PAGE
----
A tabloid obtained and published the county and city investigation reports detailing the alleged sexual misconduct.

A tabloid obtained and published the county and city investigation reports detailing the alleged sexual misconduct. The reports were poorly redacted and contained enough detail to identify the sisters. The four sisters sued several parties, including the city, the county, and several city and county officials in their individual and official capacities, claiming the release of the poorly redacted reports had violated their constitutional and common-law rights, including their constitutional right to privacy.

The city and county defendants filed a motion to dismiss the lawsuit, claiming in part that they were entitled to qualified immunity. The district court denied the motion. The defendants appealed, and a three-judge panel of the 8th U.S. Circuit Court of Appeals affirmed the district court’s decision. The defendants appealed the panel’s decision, and there was a rehearing before all the judges for the 8th Circuit. The Court of Appeals reversed the panel’s decision, concluding that the county and city defendants were entitled to qualified immunity because there is no clearly established constitutional right to informational privacy. Dillard v. O’Kelley, 961 F.3d 1048 (8th Cir. 2020). Note: The sisters have filed a petition asking the U.S. Supreme Court to review the Court of Appeals’ decision.


LAND USE
Nonconforming use statue

The nonconforming use statute (Minnesota Statutes, section 462.357, subdivision 1e) authorizes an existing land use to continue, but not to expand, after a zoning change is made that prohibits the use. The statute also provides that a nonconforming use will terminate if it is “discontinued” for more than one year. AIM Development (USA), LLC, owns property in the City of Sartell that previously had operated as a landfill for a paper mill’s waste. The landfill became a nonconforming use in 1989 and continued to collect the paper mill’s waste. Fire destroyed the paper mill in 2012, and AIM purchased the landfill property in January 2013.

Scale of justiceIn January 2014, AIM applied to the Minnesota Pollution Control Agency (MPCA), seeking a permit to deposit waste generated by new sources that were not connected to the paper mill site. The city objected to AIM’s application, and a dispute arose about the existence and scope of AIM’s nonconforming use rights. AIM sued in district court, seeking a declaratory judgment to establish its rights. The city claimed in part that the nonconforming landfill use had terminated by discontinuance because no waste had been deposited on the property for more than one year. AIM claimed in response that it had continuously maintained the property and had intended to use it as a landfill in the future once it received the required MPCA permit.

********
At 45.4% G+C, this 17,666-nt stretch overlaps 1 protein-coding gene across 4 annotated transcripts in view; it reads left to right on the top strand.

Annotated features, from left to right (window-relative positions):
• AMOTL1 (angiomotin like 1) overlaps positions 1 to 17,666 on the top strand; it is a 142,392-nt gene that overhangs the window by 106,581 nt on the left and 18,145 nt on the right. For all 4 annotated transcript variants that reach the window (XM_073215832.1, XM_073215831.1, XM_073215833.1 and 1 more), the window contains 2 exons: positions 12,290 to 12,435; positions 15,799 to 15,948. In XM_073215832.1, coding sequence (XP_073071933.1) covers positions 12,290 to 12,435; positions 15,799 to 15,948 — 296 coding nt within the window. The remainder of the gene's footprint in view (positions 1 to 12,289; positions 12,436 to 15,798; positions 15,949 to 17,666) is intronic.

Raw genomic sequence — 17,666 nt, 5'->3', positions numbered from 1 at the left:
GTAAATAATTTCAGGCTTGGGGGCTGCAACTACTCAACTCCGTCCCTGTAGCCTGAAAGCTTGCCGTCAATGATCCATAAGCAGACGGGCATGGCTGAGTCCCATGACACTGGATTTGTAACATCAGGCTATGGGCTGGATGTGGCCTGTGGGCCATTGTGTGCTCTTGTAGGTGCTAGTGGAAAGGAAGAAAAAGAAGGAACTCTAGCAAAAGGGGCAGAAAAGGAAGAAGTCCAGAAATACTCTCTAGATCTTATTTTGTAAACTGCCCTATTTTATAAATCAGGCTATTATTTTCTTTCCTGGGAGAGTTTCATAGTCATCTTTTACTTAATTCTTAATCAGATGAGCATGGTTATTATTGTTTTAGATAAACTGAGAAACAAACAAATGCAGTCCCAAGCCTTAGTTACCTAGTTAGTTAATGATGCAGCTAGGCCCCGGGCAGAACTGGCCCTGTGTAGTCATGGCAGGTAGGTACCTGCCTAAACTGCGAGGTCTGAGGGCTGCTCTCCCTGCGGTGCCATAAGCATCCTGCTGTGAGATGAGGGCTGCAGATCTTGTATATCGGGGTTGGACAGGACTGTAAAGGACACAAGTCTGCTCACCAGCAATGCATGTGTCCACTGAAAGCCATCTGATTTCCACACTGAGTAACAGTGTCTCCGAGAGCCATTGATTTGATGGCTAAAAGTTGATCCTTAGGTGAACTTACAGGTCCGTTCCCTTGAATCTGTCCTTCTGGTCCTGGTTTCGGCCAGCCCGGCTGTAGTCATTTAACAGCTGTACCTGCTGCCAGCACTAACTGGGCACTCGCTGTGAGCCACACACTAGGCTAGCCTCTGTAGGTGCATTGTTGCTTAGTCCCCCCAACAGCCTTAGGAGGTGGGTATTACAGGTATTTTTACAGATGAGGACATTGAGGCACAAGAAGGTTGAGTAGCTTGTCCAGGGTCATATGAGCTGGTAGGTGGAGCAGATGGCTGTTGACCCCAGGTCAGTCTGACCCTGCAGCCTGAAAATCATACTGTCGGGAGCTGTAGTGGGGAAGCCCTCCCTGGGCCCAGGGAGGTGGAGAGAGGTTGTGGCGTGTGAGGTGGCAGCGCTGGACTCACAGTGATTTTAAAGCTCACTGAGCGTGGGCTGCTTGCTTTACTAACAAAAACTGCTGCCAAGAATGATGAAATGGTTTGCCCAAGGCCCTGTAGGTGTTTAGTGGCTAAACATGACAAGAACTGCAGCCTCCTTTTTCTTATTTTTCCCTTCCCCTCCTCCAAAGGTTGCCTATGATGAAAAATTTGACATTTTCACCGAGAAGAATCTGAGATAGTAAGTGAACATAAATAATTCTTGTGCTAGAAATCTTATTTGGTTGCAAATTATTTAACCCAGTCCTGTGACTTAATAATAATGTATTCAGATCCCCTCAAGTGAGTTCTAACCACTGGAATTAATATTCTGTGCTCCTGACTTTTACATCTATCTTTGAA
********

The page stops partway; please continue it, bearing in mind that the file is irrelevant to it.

The district court ruled that there were unresolved fact questions about whether the landfill use had been discontinued for more than one year. Further, the district court ruled, even if the landfill use had been discontinued, AIM could prove that it had not abandoned the nonconforming use if it could demonstrate that it had intended to use the property as a landfill.

The city claimed in part that the nonconforming landfill use had terminated by discontinuance because no waste had been deposited on the property for more than one year.The Minnesota Court of Appeals affirmed the district court’s decision in part, reversed it in part, and sent the case back to the district court for additional proceedings. The Court of Appeals agreed that there were fact questions about whether the nonconforming landfill use had been discontinued, but it ruled that the district court had erred by interpreting the nonconforming use statute to include an abandonment requirement.

The Court of Appeals ruled that the city was only required to prove that the nonconforming landfill use had been discontinued for more than one year, and that it did not need to prove that AIM had intended to abandon the use of the property as a landfill. AIM Development (USA), LLC v. City of Sartell, No. A18-0443 (Minn. Ct. App. Dec. 7, 2020) (unpublished decision). Note: The League of Minnesota Cities Insurance Trust represented the city. Also, in an earlier related appeal, the Minnesota Supreme Court ruled that AIM’s proposed use of the property — as a landfill for new sources not connected to the paper mill site — did not constitute a prohibited expansion of the original nonconforming use. The Supreme Court sent the case back to the Court of Appeals for it to consider the city’s additional arguments about why it has authority to prohibit AIM’s proposal to operate a landfill.

Written by Susan Naughton, research attorney with the League of Minnesota Cities. Contact: snaughto@lmc.org or (651) 281-1232.